Table of Contents
The process of warehouse fulfillment begins once an order has been placed. The goal is to make is to make delivery a delight. While many companies overlook this final step in an order, it is the moment that matters most to your customers.
Of course, approaching fulfillment haphazardly isn’t the best course of action. Without systematic fulfillment processes in place, a variety of things could go wrong at any moment.
Needless to say, none of these outcomes is good for business. Whether you end up losing money, upsetting your customers, or both, a subpar approach to fulfillment can effectively make your otherwise exceptional warehouse processes null and void.
Here, we’re going to explain the three phases of the fulfillment process and discuss some best practices to adhere to throughout each.
(Note: we’ll be discussing the process of order consolidation and checking within our discussion of warehouse packing. However, depending on what works best for your fulfillment process, these actions may occur during the picking phase.)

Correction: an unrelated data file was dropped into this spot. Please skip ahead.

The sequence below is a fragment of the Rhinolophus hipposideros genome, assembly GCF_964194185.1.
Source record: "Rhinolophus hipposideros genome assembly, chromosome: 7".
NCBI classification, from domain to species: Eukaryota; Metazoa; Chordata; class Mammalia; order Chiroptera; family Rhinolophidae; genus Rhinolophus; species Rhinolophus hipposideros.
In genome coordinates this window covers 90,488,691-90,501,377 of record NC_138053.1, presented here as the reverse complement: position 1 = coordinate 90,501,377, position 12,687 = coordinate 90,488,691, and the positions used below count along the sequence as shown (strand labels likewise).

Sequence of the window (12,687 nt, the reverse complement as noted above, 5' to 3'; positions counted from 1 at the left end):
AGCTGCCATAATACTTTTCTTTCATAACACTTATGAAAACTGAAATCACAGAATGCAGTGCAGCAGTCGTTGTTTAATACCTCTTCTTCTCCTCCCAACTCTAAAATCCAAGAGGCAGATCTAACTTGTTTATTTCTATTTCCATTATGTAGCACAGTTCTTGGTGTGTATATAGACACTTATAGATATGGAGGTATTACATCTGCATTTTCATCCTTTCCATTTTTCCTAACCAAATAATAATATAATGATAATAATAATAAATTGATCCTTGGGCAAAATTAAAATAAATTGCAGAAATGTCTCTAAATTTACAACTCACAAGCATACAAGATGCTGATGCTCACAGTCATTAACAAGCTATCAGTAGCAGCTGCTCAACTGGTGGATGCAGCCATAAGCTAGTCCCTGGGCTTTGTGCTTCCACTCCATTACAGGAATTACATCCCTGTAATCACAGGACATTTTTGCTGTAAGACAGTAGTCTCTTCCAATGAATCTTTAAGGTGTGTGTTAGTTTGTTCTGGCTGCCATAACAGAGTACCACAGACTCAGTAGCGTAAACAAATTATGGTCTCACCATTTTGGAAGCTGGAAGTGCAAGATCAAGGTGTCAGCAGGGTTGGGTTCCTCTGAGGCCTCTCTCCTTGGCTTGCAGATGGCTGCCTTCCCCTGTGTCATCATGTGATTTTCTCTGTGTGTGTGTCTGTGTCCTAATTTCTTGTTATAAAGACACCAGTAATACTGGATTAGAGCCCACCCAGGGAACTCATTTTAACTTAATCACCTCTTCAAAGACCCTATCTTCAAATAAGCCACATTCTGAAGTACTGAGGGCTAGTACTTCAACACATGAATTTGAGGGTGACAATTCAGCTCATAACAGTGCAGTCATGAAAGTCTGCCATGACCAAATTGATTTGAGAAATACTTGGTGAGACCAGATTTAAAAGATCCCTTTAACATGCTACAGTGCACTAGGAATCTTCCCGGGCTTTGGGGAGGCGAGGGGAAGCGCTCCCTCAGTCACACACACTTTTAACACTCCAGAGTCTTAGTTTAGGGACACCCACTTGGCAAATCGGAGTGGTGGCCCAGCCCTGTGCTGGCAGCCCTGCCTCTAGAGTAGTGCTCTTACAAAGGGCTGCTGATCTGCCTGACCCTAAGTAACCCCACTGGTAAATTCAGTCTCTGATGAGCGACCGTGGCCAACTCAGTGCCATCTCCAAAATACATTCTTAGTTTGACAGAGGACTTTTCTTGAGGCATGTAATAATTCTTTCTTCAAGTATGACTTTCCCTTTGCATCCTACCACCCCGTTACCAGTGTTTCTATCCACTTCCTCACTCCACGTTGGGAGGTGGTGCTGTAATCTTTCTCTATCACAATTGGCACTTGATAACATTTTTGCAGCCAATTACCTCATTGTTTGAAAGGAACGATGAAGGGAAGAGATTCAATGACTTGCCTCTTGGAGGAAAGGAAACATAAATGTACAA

Warehouse picking refers to the process of finding an item (or multiple items) in storage after a customer has placed an order. Once the product has been found, the picker will then transport the item to be prepared for packing.
While this may seem like a relatively straightforward process, picking can become complex as your inventory continues to grow:
Start by determining which approach to picking is right for your circumstances:
In discrete picking, a given picker is assigned to an entire order and tasked with collecting the items from warehouse storage. Discrete picking requires that your pickers know the optimal route to take thus minimizing downtime or backtracking.
Zone picking assigns different pickers to different areas of the warehouse, making each responsible for picking items being stored within their assigned zones. Once the right items have been picked from one zone, the picker transports them to the next zone (typically via conveyor belt or similar tools).
(A quick note on zone picking: Individual pickers should adopt discrete picking within their own zone. That is, Picker A should always know the optimal route to their assigned inventory, as should Picker B, C, etc.)